New findings that long-overlooked brain cells play an important role in regulating blood flow in the brain call into question one of the basic assumptions underlying today's most sophisticated brain imaging techniques and could open a new frontier when it comes to understanding Alzheimer's disease.
In a paper to appear in the February issue of Nature Neuroscience and now available on-line, scientists at the University of Rochester Medical Center demonstrate that star-shaped brain cells known as astrocytes play a direct role in controlling blood flow in the brain, a crucial process that allows parts of the brain to burst into activity when needed. The finding is intriguing for a disease like Alzheimer's, which has long been considered a disease of brain cells known as neurons, and certainly not astrocytes.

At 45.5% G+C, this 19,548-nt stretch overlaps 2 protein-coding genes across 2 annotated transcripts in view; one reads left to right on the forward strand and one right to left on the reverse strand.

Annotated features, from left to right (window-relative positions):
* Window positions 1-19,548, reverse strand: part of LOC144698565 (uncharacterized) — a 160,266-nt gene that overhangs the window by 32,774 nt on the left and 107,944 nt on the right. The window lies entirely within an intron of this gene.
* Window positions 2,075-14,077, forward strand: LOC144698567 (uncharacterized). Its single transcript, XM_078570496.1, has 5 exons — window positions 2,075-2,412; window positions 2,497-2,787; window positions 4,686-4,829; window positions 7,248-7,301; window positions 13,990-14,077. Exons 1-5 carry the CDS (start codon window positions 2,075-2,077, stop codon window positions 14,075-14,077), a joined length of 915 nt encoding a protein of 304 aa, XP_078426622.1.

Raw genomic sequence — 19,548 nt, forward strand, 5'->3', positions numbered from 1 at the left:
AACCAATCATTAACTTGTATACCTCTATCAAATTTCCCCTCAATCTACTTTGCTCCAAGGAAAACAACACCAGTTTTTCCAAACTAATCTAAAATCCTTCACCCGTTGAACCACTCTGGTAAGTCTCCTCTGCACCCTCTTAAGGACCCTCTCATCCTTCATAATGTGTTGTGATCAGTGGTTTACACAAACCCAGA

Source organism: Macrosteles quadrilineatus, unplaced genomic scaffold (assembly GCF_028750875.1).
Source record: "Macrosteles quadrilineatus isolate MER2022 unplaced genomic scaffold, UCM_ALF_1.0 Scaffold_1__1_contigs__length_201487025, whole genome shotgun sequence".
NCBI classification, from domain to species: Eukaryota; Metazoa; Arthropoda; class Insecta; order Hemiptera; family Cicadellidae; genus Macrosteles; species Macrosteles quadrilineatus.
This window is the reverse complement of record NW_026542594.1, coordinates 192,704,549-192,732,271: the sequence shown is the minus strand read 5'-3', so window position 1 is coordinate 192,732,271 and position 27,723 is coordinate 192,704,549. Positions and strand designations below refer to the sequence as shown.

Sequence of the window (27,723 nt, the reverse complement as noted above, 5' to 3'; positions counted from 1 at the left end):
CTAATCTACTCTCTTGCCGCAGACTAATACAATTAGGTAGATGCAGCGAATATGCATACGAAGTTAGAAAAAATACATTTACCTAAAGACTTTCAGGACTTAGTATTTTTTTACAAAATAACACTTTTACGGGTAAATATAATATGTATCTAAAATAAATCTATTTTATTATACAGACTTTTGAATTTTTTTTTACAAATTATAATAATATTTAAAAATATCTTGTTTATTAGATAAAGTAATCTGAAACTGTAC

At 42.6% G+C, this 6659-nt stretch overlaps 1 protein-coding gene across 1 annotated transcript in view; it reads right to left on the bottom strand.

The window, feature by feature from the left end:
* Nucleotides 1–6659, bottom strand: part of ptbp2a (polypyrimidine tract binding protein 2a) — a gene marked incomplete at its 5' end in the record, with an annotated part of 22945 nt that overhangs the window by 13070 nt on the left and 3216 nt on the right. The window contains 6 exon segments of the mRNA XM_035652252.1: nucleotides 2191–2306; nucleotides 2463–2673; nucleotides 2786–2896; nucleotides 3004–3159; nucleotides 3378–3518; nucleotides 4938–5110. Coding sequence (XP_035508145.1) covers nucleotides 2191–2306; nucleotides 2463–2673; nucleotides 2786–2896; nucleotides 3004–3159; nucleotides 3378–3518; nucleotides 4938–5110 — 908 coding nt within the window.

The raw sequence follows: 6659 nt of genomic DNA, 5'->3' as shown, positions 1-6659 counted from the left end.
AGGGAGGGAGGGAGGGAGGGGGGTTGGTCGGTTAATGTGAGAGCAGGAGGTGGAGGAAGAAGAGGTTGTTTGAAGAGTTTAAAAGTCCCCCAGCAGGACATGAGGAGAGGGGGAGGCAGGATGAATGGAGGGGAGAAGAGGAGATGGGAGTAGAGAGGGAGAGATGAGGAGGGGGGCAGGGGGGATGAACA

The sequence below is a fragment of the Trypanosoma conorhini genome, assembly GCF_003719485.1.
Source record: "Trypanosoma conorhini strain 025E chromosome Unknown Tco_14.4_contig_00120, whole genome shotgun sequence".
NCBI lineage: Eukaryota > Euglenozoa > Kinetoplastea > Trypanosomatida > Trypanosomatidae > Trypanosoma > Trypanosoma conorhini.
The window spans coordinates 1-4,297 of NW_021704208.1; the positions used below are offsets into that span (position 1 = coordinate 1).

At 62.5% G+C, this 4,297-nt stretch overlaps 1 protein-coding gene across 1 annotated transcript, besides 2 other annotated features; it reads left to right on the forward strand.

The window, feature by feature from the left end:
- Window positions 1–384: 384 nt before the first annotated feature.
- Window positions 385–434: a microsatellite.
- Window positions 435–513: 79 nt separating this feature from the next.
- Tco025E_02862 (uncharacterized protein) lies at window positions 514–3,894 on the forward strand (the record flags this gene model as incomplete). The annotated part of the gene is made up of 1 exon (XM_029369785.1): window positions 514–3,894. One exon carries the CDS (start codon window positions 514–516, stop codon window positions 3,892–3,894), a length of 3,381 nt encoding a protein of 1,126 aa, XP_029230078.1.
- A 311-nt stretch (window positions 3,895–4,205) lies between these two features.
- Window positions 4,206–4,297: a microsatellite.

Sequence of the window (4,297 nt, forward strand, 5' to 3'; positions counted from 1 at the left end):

For many years, astrocytes have been considered mainly as housekeeping cells that help nourish and maintain a healthy environment for neurons. But it's turning out that astrocytes may play a central role in many human diseases,said neuroscientist Maiken Nedergaard, M.D., Ph.D., who has produced a string of publications fingering astrocytes in diseases like epilepsy and spinal cord injury.
August 15, 2005
Star-shaped brain cells that are often overlooked by doctors and scientists as mere support cells appear to play a key role in the development of epilepsy, researchers say in a study published on-line August 14 in Nature Medicine. It's one of the first times scientists have produced firm evidence implicating the cells, known as astrocytes, in a common human disease.